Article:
GG: That was the 6’7”. His older brother, Eric, had tried one of those designs the year before, and we had really good luck with it, so Evan said he wanted to try one, and we did it, and he got a few waves on it and called and said it worked. All I did was change the fins since we changed him up to riding four fins. So it’s just a 6’7” with a decent amount of rocker, single concave in it, a decent amount of curve in the outline, and a small swallow on it. I also usually run him a little bit more foam [at the front of the board], just because he likes to sit in and catch the waves that kind of back off of second reef and unload on first reef there, so he wants to be able to take off underneath that lip. When he presses down and puts his head down and paddles, there’s more foam up underneath that front, so it sort of helps him get up, and then also when he does that first turn off the bottom to kind of correct, there’s a lot of foam under his front foot. So I do that on his boards, and then I started doing that a little bit on Eric’s boards too, and it seems to work for them.
ESM: How did it feel to see him perform so well on a board you had shaped?
GG: It’s always exciting to watch him. It was just a good feeling of having that accomplishment of building him some boards that he liked and did well on. Obviously, it looked like they worked well for him. I just try to tell him to trust in what I did, and he just needs to do what he does. So hopefully, with that relationship there, he can get through a few more heats.
ESM: Being based in Florida, how were you able to learn to shape good boards for Hawaii?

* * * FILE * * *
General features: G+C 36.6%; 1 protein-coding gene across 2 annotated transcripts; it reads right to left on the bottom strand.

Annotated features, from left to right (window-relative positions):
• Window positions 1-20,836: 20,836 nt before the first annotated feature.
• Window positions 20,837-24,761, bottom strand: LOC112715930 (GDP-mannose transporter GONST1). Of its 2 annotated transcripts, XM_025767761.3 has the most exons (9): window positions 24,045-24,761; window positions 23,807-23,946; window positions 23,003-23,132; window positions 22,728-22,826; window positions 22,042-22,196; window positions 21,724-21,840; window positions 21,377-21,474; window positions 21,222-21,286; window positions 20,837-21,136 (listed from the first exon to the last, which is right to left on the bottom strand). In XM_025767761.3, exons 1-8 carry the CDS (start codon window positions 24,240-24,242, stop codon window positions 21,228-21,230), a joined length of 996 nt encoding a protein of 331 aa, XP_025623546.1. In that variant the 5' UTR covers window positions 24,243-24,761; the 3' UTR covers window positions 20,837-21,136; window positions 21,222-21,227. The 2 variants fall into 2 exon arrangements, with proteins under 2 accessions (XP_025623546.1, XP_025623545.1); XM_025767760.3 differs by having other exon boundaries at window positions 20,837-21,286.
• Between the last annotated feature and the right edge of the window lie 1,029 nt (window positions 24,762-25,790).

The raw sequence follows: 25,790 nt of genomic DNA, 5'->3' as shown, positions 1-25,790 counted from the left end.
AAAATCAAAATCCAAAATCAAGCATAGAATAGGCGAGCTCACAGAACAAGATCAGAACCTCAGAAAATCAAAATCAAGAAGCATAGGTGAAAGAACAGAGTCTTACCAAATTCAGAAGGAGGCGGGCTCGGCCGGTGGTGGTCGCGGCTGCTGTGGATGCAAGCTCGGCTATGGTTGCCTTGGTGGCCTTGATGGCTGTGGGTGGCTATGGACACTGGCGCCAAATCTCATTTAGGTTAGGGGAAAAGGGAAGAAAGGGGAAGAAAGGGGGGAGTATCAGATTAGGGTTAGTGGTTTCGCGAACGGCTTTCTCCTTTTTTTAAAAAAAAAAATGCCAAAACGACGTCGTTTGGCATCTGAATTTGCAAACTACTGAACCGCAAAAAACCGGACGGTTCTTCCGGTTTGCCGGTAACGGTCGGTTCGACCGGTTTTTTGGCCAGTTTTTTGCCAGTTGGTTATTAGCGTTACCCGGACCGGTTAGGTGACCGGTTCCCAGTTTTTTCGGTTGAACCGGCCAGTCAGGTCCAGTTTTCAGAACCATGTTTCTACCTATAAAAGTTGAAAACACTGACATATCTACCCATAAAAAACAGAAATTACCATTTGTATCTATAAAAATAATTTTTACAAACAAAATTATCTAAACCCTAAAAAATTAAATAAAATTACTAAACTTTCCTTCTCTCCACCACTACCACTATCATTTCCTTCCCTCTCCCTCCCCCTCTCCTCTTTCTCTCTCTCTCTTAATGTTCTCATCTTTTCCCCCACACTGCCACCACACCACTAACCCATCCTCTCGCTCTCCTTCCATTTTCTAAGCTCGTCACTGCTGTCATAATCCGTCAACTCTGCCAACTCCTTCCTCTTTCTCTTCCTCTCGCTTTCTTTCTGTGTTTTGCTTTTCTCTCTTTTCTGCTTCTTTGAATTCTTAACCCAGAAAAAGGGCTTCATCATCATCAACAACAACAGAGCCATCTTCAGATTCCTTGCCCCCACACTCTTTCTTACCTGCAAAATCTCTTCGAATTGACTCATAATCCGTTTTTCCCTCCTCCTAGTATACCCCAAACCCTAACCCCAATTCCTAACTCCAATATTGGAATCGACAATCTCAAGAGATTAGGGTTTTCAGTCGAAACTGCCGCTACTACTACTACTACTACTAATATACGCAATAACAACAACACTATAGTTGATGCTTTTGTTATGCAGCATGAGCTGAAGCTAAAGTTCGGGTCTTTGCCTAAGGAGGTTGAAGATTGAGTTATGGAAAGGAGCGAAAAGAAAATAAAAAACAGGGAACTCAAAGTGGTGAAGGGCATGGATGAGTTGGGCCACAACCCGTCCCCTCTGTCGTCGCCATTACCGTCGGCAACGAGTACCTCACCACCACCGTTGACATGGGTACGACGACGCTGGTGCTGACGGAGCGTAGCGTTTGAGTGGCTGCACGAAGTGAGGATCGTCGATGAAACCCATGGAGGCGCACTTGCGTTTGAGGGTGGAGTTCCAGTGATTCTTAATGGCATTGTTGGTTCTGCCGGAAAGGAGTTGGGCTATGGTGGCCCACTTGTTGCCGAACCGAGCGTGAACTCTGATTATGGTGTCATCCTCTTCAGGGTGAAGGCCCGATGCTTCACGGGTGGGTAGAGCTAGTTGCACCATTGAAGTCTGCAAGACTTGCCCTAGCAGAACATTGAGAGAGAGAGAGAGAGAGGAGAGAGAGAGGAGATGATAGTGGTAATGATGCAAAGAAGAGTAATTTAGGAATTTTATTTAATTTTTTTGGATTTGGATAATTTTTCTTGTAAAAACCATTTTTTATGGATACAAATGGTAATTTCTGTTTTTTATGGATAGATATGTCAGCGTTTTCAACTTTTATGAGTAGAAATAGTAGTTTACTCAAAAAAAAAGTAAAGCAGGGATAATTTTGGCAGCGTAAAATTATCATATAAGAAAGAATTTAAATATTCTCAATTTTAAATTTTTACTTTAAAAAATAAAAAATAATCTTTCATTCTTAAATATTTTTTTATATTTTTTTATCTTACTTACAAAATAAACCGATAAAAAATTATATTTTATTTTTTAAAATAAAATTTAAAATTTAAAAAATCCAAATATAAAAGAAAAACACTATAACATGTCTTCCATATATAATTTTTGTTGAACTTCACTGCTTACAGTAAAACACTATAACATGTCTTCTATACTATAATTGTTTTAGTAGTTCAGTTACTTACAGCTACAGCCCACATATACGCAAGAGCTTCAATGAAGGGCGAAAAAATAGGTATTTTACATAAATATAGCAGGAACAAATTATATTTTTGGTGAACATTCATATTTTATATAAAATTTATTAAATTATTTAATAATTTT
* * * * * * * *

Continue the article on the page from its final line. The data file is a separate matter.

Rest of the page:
GG: Well, I think I’ve been taking Eric over to Hawaii since he was 10 or 11, so I’ve built boards for both of them every season, and I think I’ve been there 22 times now. So I’ve built boards, both good and bad ones, for them over all those seasons, and we’ve just kind of formulated it at this point. Plus I’ve worked with Jeff Bushman out of Hawaii a good amount shaping surfboards, and I learned a lot from him about different rockers and entries into the rockers, and he helped me with developing pretty good boards for Sunset and Pipe and learning the differences between shaping for the breaks.
ESM: In your experience, what are the most important things East Coasters should be looking for in their boards for Hawaii?
GG: With the Pipe Boards, I think they’ve really got to hold. You have to be able to knife it. That rail has got to hold, and you don’t want that tail to slide out. We had one year where I made these concave tails, and the boards weren’t holding. The tails were sliding out toward the beach every time they tried to bottom turn. So I think just getting a board that projects and holds is important. You’re not really doing a whole lot of turns at Pipe. So on those boards, that’s what we look for, something that will hold. And then Sunset is a different wave. You’ve got heavy barrels out there, your board’s got to turn, but it’s also got to float and catch a wave. There’s definitely rocker in them, and also just good outlines.
ESM: And if people want to ride a quiver shaped by you next winter, how would they go about doing that?
GG: They could e-mail me or go to one of our dealers. Usually, I like to know people’s experience level, height and weight, and what they’ve been riding as their performance shortboard, because I try to build so that all the boards relate to each other. I come up with a formula for width and size all the way up, that way, if you have a 6’4” and then you hop onto a 6’6”, they kind of still relate to each other, but one just rides a little bit bigger wave than the other. I try to keep the same feel throughout most of the quiver.